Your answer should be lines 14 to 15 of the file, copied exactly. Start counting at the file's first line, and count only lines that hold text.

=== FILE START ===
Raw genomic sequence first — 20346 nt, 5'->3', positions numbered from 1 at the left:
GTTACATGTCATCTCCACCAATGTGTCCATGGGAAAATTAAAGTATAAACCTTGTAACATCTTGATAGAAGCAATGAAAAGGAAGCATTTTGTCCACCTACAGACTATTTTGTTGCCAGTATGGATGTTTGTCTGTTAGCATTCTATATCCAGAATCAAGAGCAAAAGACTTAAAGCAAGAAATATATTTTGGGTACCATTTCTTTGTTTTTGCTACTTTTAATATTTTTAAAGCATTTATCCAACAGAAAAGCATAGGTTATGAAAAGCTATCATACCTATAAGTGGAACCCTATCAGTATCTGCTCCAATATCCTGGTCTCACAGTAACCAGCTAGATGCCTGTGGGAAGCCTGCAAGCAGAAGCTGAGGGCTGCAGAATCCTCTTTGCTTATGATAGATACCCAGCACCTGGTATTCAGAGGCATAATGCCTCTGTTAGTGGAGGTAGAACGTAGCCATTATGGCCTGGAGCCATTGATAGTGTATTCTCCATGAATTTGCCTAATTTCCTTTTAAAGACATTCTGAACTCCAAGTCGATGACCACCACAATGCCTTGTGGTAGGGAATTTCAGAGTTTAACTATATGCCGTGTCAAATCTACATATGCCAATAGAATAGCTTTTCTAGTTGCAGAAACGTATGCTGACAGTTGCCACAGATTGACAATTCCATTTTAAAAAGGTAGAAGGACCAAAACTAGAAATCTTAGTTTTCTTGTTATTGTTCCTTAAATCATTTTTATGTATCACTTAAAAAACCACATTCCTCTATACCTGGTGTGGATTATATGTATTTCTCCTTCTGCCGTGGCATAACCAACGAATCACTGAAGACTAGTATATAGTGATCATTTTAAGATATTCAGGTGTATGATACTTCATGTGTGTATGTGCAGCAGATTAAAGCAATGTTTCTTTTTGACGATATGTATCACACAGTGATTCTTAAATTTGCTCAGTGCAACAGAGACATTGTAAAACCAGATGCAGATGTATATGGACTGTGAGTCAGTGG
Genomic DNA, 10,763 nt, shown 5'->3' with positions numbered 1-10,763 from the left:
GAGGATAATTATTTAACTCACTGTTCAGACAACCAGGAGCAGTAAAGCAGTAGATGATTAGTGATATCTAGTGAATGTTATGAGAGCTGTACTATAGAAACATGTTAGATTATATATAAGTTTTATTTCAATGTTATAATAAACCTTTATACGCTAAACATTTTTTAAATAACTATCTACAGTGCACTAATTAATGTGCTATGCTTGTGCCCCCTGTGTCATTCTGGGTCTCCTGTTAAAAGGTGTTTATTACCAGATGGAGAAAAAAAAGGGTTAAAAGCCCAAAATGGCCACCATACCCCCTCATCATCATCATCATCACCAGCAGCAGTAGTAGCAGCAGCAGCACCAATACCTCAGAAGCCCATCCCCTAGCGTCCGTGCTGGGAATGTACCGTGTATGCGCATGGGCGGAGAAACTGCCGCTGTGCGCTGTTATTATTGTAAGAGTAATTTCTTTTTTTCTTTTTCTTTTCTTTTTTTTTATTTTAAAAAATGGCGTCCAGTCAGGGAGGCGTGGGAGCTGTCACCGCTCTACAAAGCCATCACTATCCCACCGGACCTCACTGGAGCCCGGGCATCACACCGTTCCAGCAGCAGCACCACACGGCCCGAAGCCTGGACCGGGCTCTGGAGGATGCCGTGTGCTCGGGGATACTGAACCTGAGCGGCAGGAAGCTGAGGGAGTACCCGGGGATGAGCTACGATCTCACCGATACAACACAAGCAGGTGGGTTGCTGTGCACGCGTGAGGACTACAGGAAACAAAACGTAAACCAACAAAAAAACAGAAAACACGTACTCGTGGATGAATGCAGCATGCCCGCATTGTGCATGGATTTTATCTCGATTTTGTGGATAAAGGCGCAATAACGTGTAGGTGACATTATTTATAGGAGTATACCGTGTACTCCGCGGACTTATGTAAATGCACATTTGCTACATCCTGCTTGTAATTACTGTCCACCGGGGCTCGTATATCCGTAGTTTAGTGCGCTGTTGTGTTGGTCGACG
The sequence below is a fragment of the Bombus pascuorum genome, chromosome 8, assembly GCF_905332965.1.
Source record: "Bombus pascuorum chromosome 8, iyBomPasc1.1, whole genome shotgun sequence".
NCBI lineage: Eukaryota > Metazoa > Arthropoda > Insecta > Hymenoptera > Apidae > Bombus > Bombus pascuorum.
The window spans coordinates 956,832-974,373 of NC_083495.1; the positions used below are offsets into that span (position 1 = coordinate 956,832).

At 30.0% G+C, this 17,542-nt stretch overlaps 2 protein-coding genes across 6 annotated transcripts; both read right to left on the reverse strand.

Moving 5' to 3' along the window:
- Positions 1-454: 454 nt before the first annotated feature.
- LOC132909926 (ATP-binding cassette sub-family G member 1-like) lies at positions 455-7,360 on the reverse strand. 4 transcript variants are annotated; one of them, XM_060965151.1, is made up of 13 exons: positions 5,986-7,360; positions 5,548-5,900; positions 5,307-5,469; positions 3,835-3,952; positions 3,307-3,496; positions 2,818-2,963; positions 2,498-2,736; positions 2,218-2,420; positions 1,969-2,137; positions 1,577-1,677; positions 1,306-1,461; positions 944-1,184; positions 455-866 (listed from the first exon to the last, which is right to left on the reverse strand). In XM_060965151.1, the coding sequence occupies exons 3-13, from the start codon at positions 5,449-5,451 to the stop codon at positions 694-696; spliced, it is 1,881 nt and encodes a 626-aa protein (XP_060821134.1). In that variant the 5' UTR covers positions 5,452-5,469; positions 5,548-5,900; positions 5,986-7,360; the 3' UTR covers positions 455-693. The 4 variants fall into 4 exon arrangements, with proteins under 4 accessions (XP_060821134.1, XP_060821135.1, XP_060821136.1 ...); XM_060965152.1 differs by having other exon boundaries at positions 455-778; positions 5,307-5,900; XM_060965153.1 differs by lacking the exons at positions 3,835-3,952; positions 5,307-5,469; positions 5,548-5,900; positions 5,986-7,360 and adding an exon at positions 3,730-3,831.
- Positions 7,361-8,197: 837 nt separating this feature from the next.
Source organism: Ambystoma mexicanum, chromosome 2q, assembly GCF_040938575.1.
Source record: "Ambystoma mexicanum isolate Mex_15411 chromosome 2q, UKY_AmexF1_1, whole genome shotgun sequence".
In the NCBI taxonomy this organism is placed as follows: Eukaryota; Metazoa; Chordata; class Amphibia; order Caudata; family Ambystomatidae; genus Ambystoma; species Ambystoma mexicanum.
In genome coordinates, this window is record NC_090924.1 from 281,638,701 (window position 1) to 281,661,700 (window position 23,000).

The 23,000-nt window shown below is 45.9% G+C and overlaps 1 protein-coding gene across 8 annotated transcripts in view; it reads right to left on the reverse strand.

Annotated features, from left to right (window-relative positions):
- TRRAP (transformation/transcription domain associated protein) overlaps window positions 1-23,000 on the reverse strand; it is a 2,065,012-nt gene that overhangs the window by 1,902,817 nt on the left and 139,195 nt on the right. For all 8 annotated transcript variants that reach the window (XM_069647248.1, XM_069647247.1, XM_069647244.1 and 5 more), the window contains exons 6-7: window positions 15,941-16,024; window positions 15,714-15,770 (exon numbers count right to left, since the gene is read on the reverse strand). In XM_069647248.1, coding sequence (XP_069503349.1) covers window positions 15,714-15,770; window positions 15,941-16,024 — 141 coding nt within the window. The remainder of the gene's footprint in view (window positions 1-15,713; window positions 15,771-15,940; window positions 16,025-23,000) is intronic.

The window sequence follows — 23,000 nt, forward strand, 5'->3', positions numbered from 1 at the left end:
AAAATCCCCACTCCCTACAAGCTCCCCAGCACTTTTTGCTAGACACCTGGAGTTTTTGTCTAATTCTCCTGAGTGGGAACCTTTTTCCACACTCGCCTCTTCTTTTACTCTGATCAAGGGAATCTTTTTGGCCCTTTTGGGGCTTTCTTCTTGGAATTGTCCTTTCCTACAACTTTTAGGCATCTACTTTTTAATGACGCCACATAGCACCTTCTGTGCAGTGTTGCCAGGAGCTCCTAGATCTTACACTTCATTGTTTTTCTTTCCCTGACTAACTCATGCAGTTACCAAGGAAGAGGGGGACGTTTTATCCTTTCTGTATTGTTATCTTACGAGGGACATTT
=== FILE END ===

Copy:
Source organism: Ambystoma mexicanum, chromosome 2q, assembly GCF_040938575.1.
Source record: "Ambystoma mexicanum isolate Mex_15411 chromosome 2q, UKY_AmexF1_1, whole genome shotgun sequence".